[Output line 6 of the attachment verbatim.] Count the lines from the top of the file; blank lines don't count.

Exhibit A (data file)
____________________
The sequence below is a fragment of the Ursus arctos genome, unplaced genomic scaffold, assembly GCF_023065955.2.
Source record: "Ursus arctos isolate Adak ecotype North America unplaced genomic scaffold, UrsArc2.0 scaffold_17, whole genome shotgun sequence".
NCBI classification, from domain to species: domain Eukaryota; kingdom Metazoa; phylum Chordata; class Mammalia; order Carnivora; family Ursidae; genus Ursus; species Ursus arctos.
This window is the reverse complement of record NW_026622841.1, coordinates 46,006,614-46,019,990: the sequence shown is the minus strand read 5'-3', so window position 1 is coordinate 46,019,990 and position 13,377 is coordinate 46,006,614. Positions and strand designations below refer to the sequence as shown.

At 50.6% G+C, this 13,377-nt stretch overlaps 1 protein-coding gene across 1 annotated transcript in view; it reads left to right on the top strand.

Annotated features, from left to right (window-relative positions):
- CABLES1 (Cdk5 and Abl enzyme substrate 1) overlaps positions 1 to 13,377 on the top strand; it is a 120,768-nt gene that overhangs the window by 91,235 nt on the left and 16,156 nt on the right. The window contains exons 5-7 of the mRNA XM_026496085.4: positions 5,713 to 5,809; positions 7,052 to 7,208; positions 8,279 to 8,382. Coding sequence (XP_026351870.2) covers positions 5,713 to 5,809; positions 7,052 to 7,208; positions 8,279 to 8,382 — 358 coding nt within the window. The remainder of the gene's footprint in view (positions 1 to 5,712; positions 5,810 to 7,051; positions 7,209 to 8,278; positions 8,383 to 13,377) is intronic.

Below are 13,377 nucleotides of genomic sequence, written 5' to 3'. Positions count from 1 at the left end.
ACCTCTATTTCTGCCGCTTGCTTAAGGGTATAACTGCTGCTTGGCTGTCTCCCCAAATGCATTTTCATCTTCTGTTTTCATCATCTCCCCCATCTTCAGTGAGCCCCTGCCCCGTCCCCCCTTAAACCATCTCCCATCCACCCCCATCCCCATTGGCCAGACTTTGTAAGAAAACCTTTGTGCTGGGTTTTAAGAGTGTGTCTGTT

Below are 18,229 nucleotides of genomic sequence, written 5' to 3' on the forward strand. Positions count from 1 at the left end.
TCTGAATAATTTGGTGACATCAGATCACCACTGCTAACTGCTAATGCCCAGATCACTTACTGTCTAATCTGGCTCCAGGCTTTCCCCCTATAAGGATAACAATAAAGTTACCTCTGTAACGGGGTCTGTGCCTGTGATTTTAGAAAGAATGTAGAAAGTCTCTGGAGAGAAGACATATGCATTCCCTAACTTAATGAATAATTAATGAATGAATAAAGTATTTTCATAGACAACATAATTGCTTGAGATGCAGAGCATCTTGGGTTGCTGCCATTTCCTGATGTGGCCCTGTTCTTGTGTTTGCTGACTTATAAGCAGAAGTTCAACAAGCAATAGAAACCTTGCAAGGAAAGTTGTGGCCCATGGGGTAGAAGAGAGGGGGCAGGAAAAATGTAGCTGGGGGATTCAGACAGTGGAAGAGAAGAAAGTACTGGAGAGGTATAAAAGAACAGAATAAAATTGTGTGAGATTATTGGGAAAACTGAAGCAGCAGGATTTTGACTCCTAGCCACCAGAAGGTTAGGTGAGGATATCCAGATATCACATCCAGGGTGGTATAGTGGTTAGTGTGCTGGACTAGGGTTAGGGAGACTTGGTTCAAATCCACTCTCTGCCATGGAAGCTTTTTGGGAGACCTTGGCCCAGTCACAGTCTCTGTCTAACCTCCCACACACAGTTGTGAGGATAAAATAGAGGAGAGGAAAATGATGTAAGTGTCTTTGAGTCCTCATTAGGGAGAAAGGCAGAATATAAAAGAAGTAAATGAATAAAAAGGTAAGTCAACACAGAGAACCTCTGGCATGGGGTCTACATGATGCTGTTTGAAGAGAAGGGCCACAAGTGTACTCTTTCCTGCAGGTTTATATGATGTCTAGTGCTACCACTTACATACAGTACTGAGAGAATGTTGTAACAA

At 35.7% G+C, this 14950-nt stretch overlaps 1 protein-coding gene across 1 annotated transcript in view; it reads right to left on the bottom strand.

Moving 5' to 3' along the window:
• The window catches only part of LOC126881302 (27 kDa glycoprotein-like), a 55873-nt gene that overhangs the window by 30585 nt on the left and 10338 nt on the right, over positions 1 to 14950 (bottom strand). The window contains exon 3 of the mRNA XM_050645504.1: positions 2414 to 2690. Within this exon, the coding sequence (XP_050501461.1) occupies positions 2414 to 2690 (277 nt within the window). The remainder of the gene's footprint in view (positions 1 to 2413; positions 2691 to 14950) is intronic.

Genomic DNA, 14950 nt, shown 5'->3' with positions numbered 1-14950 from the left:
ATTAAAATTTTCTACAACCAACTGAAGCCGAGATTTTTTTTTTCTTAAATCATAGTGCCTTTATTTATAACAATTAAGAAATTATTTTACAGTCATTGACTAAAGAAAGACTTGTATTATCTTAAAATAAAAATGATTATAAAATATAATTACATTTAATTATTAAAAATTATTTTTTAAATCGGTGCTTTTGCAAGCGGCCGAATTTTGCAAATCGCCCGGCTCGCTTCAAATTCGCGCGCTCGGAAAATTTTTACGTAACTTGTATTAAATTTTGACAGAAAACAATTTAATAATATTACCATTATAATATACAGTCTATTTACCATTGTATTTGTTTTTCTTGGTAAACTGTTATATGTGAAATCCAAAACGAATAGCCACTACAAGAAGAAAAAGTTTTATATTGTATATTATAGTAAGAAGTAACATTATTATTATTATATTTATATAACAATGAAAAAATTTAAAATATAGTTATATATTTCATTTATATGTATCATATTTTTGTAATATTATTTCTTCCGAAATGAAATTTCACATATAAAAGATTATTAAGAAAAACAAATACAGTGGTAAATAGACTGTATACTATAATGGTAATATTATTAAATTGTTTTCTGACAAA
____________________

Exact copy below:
Annotated features, from left to right (window-relative positions):